Things I follow cover more than just standards, but keep me tuned in to the industry (including standards). I’d cite The Scholarly Kitchen, Clarke & Esposito’s “The Brief,” Kathy Sandler’s weekly “Technology | Innovation | Publishing,” NISO’s Newsline, and the EDItEUR newsletter. I actually don’t spend much time in social media (though I do have Twitter and LinkedIn accounts) but I have a wonderful network of really smart people doing really interesting work. So for example I have a meeting set for tomorrow with Mark Graham of the Internet Archive to discuss what he’s working on–he’s interested in talking about links for books and journals among other things. I’m also meeting with a client who is doing really excellent semantic technology and taxonomy work. The new EPUB 3 Working Group is starting up in the W3C–a bunch of really smart and interesting people. And I’m in meetings with folks like George Kerscher and Richard Orme of the Daisy Consortium, the accessibility organization, at least a couple of times a week. My life is full of conversations, emails, texts, blogs, articles, and meetings that keep me on top of what’s going on.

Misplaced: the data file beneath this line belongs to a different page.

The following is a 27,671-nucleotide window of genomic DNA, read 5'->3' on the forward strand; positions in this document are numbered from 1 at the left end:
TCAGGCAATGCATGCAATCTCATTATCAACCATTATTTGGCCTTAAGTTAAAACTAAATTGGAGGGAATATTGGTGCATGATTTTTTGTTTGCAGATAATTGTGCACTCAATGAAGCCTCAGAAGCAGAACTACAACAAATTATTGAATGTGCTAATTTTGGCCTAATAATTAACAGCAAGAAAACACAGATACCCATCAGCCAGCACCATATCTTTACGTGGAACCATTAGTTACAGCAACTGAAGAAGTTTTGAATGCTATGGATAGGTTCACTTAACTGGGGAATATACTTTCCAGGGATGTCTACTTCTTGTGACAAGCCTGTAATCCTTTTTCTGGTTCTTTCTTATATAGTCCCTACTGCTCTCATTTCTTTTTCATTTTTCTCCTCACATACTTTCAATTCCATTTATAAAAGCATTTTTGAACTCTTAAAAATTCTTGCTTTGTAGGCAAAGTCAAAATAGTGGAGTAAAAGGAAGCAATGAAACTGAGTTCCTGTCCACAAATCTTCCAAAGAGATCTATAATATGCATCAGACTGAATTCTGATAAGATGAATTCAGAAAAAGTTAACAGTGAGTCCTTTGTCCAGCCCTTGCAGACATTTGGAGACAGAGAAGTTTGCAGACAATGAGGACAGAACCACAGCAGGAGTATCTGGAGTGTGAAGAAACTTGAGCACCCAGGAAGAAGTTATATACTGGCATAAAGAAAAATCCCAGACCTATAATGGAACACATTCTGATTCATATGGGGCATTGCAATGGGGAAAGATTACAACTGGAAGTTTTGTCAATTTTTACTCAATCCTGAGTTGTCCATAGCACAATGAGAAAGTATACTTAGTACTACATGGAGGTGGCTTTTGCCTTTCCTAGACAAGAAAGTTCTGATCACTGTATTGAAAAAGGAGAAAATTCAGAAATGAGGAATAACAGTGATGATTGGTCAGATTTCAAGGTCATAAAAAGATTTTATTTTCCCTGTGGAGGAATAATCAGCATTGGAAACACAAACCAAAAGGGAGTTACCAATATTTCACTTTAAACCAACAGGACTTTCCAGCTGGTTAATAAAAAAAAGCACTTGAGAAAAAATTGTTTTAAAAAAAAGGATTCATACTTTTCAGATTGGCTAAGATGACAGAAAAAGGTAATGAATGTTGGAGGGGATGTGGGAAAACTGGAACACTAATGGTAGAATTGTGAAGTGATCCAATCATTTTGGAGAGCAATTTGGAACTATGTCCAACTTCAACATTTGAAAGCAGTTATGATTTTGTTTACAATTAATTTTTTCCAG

FAVORITE LITTLE-KNOWN FACT OR UNSUNG HERO OF WEB STANDARDS?
I’ll give you a favorite anecdote about two heroes. When the W3C celebrated its 25th anniversary a few years ago, there was a banquet with no announced speaker. But before the dinner was served Sir Tim Berners-Lee and Vint Cerf got up before the crowd wearing all-but-identical t-shirts. Sir Tim’s said “I didn’t invent the Internet” and Vint Cerf’s said “I didn’t invent the Web.” Then they turned around. The back of Tim’s said “I invented the Web” and Vint Cerf’s said “I invented the Internet.” (No, Al Gore wasn’t there.) How’s that for a geeky anecdote?
WHAT QUESTION DO YOU WISH WE ASKED BUT DIDN’T AND WHY?
“How does somebody get involved?” Just email me. It’s my job–and my mission–to help you do just that.